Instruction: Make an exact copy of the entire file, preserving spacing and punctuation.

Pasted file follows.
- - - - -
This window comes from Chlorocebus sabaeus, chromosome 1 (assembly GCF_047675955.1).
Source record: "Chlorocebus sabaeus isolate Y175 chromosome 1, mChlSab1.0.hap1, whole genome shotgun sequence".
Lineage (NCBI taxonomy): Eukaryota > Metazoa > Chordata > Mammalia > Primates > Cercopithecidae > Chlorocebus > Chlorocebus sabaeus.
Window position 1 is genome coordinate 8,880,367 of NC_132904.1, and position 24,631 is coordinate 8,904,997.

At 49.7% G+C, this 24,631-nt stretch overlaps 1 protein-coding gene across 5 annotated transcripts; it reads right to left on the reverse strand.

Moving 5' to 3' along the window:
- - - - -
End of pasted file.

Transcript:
This window comes from Chlorocebus sabaeus, chromosome 1 (assembly GCF_047675955.1).
Source record: "Chlorocebus sabaeus isolate Y175 chromosome 1, mChlSab1.0.hap1, whole genome shotgun sequence".
Lineage (NCBI taxonomy): Eukaryota > Metazoa > Chordata > Mammalia > Primates > Cercopithecidae > Chlorocebus > Chlorocebus sabaeus.
Window position 1 is genome coordinate 8,880,367 of NC_132904.1, and position 24,631 is coordinate 8,904,997.

At 49.7% G+C, this 24,631-nt stretch overlaps 1 protein-coding gene across 5 annotated transcripts; it reads right to left on the reverse strand.

Moving 5' to 3' along the window: